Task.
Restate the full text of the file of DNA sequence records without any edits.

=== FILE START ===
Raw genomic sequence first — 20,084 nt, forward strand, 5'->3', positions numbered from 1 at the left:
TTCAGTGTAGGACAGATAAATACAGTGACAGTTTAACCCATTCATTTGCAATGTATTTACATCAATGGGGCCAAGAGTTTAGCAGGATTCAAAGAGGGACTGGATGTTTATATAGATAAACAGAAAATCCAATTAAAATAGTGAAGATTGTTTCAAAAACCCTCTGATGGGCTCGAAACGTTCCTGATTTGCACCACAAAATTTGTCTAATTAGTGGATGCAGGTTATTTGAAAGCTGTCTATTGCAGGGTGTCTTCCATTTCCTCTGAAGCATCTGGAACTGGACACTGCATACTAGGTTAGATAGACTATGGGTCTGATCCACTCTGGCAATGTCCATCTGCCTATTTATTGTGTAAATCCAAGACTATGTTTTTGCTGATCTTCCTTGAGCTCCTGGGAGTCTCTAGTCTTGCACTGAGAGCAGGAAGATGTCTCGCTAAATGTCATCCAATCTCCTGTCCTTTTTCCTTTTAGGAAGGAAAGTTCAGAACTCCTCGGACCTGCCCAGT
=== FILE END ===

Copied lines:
Raw genomic sequence first — 20,084 nt, forward strand, 5'->3', positions numbered from 1 at the left:
TTCAGTGTAGGACAGATAAATACAGTGACAGTTTAACCCATTCATTTGCAATGTATTTACATCAATGGGGCCAAGAGTTTAGCAGGATTCAAAGAGGGACTGGATGTTTATATAGATAAACAGAAAATCCAATTAAAATAGTGAAGATTGTTTCAAAAACCCTCTGATGGGCTCGAAACGTTCCTGATTTGCACCACAAAATTTGTCTAATTAGTGGATGCAGGTTATTTGAAAGCTGTCTATTGCAGGGTGTCTTCCATTTCCTCTGAAGCATCTGGAACTGGACACTGCATACTAGGTTAGATAGACTATGGGTCTGATCCACTCTGGCAATGTCCATCTGCCTATTTATTGTGTAAATCCAAGACTATGTTTTTGCTGATCTTCCTTGAGCTCCTGGGAGTCTCTAGTCTTGCACTGAGAGCAGGAAGATGTCTCGCTAAATGTCATCCAATCTCCTGTCCTTTTTCCTTTTAGGAAGGAAAGTTCAGAACTCCTCGGACCTGCCCAGT